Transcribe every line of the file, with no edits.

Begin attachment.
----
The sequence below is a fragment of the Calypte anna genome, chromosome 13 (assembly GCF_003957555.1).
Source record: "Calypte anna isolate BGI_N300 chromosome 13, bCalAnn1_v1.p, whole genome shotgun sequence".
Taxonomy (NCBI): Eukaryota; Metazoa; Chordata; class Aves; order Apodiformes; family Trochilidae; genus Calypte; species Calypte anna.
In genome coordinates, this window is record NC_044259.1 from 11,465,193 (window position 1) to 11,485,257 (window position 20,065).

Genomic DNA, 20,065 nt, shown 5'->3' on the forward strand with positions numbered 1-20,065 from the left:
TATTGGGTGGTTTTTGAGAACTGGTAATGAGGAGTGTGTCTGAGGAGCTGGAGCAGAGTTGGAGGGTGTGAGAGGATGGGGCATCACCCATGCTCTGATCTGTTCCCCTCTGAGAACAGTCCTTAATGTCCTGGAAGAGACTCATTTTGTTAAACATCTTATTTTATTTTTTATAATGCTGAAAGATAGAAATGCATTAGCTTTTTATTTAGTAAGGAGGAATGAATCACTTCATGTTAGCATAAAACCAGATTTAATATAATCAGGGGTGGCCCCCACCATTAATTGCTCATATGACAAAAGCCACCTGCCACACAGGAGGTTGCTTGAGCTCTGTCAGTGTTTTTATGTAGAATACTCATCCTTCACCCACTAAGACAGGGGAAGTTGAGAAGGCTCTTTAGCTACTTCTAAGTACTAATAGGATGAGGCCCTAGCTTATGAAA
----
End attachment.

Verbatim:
The sequence below is a fragment of the Calypte anna genome, chromosome 13 (assembly GCF_003957555.1).
Source record: "Calypte anna isolate BGI_N300 chromosome 13, bCalAnn1_v1.p, whole genome shotgun sequence".
Taxonomy (NCBI): Eukaryota; Metazoa; Chordata; class Aves; order Apodiformes; family Trochilidae; genus Calypte; species Calypte anna.
In genome coordinates, this window is record NC_044259.1 from 11,465,193 (window position 1) to 11,485,257 (window position 20,065).

Genomic DNA, 20,065 nt, shown 5'->3' on the forward strand with positions numbered 1-20,065 from the left:
TATTGGGTGGTTTTTGAGAACTGGTAATGAGGAGTGTGTCTGAGGAGCTGGAGCAGAGTTGGAGGGTGTGAGAGGATGGGGCATCACCCATGCTCTGATCTGTTCCCCTCTGAGAACAGTCCTTAATGTCCTGGAAGAGACTCATTTTGTTAAACATCTTATTTTATTTTTTATAATGCTGAAAGATAGAAATGCATTAGCTTTTTATTTAGTAAGGAGGAATGAATCACTTCATGTTAGCATAAAACCAGATTTAATATAATCAGGGGTGGCCCCCACCATTAATTGCTCATATGACAAAAGCCACCTGCCACACAGGAGGTTGCTTGAGCTCTGTCAGTGTTTTTATGTAGAATACTCATCCTTCACCCACTAAGACAGGGGAAGTTGAGAAGGCTCTTTAGCTACTTCTAAGTACTAATAGGATGAGGCCCTAGCTTATGAAA